Ford Motor Company's (NYSE:F) 56% third-quarter profit decline wasn't a surprise. Executives had warned investors that several factors would weigh on Ford's earnings, making for an unfavorable comparison to its strong year-ago result.
Much of the year-over-year decline had to do with a slowing U.S. market and some big one-time expenses in Ford's North America unit. But that drop in overall profit overshadowed a good story that's unfolding for the Blue Oval in Asia.
How Ford righted the ship after a surprise second-quarter loss in Asia
Ford's Asia Pacific unit earned $131 million before taxes in the third quarter, up from just $22 million a year ago. That result got a big boost from China: Ford's joint ventures with Chinese automakers generated $320 million in equity income in the third quarter, up 26% from a year ago.
That profit represents a turnaround of sorts. Ford hit a speed bump in China earlier in 2016, posting a surprise second-quarter loss in Asia Pacific after it was caught off guard by aggressively priced competition from domestic Chinese automakers.
After that loss was reported, CEO Mark Fields said that Ford's team in China had already started to take action to respond -- and noted that those efforts would get help from planned new-product launches in the second half of the year.
During Ford's third-quarter earnings call, CFO Bob Shanks explained how that worked out:
If you go back to the second-quarter call, if you remember, we talked about performance issues in China. And then Mark [Fields] had some commentary around the actions of the team that were working to address that. I have to tell you, they really, really responded beautifully.
You can see here that wholesales were up 30%. The revenue was up 16%. The share improved. And that's not just China. We had share improvement in Australia, ASEAN, India. So it's pretty broad-based. The margin and profitability are up sharply. And that was not just China. In fact, most of the improvements are coming from outside China.
If you look on the far right toward the bottom [on the slide above], our China JVs [joint ventures] did contribute, on an equity after-tax basis, $320 million of profit. That was up 26% or over $60 million. And our margin came in at 13.4%, which was an improvement of 0.7 point from a year ago. So we feel really, really good about what the team delivered not only in China, but broadly across the region.
That said, while sales are up and things are looking good, Shanks explained that Ford is still facing pricing pressures in China along with exchange-rate headwinds that will squeeze its full-year result.
Let's go to the next slide and look at what's behind the change in our profitability, up $100 million. You can see it was driven primarily by [sales] volume. If you go across the page, you can see the negative pricing that occurred in the region. This was driven by China. In the quarter, the industry was down about 4% or so. We were up a bit more than that. But it is moderating as we go from quarter to quarter, consistent with what our expectations had been at the beginning of the year.
So when you think about the guidance for the year, we do expect a profit, a good profit in the region, but it will be lower than it was a year ago. And that's driven by the effect of the negative pricing in China, as well as the weakness of the renminbi.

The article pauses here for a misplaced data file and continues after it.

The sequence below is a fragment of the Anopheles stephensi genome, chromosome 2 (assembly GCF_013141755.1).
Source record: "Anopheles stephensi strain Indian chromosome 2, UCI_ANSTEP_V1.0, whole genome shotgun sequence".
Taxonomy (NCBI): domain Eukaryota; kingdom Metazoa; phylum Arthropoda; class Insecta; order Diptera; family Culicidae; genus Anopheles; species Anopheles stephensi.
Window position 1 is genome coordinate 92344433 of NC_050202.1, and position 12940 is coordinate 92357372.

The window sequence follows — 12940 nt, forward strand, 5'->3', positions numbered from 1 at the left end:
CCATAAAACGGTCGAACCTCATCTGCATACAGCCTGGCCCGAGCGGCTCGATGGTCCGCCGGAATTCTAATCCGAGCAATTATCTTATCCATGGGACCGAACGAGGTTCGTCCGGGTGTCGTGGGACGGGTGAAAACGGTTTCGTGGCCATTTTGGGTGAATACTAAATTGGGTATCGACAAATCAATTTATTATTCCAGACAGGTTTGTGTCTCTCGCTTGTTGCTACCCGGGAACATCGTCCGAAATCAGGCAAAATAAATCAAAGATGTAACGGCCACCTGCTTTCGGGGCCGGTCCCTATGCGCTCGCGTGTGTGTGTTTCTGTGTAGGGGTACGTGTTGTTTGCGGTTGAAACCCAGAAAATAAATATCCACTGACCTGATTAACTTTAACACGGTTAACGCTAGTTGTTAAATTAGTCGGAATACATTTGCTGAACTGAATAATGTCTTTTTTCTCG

Ford's Asia Pacific unit earned $765 million before taxes in 2015. It earned $343 million on the same basis through the first three quarters of 2016.
Ford's CEO: We're well positioned for a strong fourth quarter in China
Despite those pressures, Fields emphasized that Ford will be well-positioned to compete in China in the fourth quarter, for many of the same reasons that helped it in the third:
Back in the second-quarter call, I mentioned that we expected our third quarter to show improvement. And the reason for that is we're going to really leverage our new product launches, and also step up our go-to-market strategy. As you can see from the results, we had market share improvement. Importantly, we saw sequential market share improvements literally every month, and also then increased profitability for the quarter.
As we look forward, obviously, we're now in the fourth quarter, we want to build on that performance with our new model launches. We'll have a full quarter of the freshened Kuga, we have the [refreshed] Mondeo coming in [during the fourth quarter]. And we can really take advantage of what we see being actually a strong industry in the quarter, with the purchase tax incentive coming to an end at [the end of the year].
(The Kuga and Mondeo are the Chinese-market versions of the Escape SUV and Fusion sedan, respectively. Like their U.S. counterparts, both models have been updated for the 2017 model year.)
The "tax incentive" that Fields mentioned is a tax break on new-car purchases in China that is expected to end at the end of 2016. Analysts expect that deadline to "pull ahead" sales from next year, as consumers decide to buy while the tax break is still in effect. Thats why Fields expects demand in China to be robust until the end of the year.
John Rosevear owns shares of Ford. The Motley Fool owns shares of and recommends Ford. Try any of our Foolish newsletter services free for 30 days. We Fools may not all hold the same opinions, but we all believe that considering a diverse range of insights makes us better investors. The Motley Fool has a disclosure policy.